Saturday, April 24, 2010

Cold Showers Rule !

You may not like what I have to say, but I have to tell you that a daily cold shower is one of the best things you can do for yourself.  The yogis have known through the ages that cold water keeps you young and healthy.  Can't you just imagine the yogi coming out of his hut in the pre-dawn morning and immersing himself in the glacial stream of water that runs through the Himalayan mountains?  We may not have Himalayan mountain water, but on some mornings in winter it can't be too far off!

The Yoga of Cold Water

Why would anyone want to take a cold shower when a warm shower feels so good?  Because when that cold water hits your skin, your body systems begin to do what can only be described as internal yoga.

You see, cold water opens the capillaries and strengthens the entire nervous system.  When you take a cold shower, your blood rushes out to meet the challenge.  This means all the capillaries open up and all toxins are cleansed out.

When the capillaries return to normal, the blood supply goes back to the organs.  Each organ has its own blood supply.  In this way, the organs get their flushing, like a beautiful rain that grows the fertile crops.  When the organs get flushed, immediately the glands have to change their secretion.  When the glands secrete, the entire body system is revitalized.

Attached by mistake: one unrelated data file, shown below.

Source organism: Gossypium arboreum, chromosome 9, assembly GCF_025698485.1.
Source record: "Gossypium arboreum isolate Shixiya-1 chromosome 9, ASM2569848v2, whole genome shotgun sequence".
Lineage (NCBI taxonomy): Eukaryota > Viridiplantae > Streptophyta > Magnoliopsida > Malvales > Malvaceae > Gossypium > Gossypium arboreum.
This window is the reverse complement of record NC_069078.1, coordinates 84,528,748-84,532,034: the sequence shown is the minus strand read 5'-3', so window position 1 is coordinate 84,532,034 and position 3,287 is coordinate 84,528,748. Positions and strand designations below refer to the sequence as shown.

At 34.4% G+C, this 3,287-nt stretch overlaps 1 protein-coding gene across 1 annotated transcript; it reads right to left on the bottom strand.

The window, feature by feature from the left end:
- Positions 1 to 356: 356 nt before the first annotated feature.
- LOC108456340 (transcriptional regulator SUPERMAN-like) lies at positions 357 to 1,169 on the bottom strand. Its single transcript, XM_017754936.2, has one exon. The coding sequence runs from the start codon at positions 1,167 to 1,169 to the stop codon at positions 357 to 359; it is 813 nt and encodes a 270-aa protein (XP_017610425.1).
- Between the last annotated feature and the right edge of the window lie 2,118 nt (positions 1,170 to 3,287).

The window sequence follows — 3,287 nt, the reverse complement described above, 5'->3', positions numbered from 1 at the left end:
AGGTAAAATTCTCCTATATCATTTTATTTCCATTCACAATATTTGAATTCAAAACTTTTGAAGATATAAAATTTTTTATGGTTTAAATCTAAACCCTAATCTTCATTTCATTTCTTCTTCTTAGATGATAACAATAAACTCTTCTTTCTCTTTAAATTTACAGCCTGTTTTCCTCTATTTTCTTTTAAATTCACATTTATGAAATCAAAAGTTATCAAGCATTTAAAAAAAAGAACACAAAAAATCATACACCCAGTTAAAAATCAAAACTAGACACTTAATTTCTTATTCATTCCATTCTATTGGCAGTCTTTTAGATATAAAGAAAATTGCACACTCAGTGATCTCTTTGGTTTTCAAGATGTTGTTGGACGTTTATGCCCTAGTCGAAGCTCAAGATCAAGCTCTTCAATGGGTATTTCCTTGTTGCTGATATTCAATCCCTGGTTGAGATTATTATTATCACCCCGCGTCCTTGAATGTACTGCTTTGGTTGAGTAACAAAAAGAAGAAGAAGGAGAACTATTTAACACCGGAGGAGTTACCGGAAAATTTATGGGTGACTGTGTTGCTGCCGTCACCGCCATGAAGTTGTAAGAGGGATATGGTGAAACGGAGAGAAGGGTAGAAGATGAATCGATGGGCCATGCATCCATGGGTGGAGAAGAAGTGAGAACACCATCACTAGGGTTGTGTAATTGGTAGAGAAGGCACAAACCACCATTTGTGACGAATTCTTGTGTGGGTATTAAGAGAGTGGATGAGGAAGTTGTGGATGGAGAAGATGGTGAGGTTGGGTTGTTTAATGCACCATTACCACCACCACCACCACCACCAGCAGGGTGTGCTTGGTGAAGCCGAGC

The glandular system is the key to vitality.  According to the science of yoga, youth is measured by how vibrant and healthy the glandular system is.

When you are under the cold shower, your body will certainly feel the cold.  But if given enough time (30 seconds to 1 minute), your blood and capillaries will open fully and your body will not feel cold.

If you bring your body to that temperature where it can meet the cold by its own circulatory power, you have won the day.  You have empowered your own health and happiness.

Preparing The Body

Cold showers are strictly for the purpose of internal health, and are not meant to replace warm showers or bathing.
  1. First massage your body with pure oil.  Almond is preferred for its high mineral content.  The oil will be driven into the skin through the pores while showering, and it will provide a protective coating to the skin.
  2. Using a pair of mid-thigh or knee-length underwear or shorts while in the shower will protect the femur bone in the thigh, which controls the calcium-magnesium balance in the body.  If no such protection is available, keep the thighs from the direct hit of the water.
  3. Allow the cold water to hit your feet, bottoms and tops, and then the rest of your body, including your face, but not your whole head.  Massage as you move in and out from the cold water.  Pay special attention to the lymph nodes under the armpits to help prevent colds.  Women should massage their breasts under the cold water to keep circulation strong and to keep cancer away.
  4. Breathe deeply or chant a mantra to keep yourself going.  Start at 30 seconds, and work up to 1 minute.  Towel dry, rubbing the skin briskly.

Although warm showers can be taken at any time of the day, a brief, cold shower is best taken first thing in the morning.

Those who have circulatory problems or other medical conditions should seek medical advice before trying cold showers.  Pregnant or menstruating women should not take cold showers.

Source from K.I.S.S Guide to Yoga

Saturday, April 10, 2010

Benefits of Poses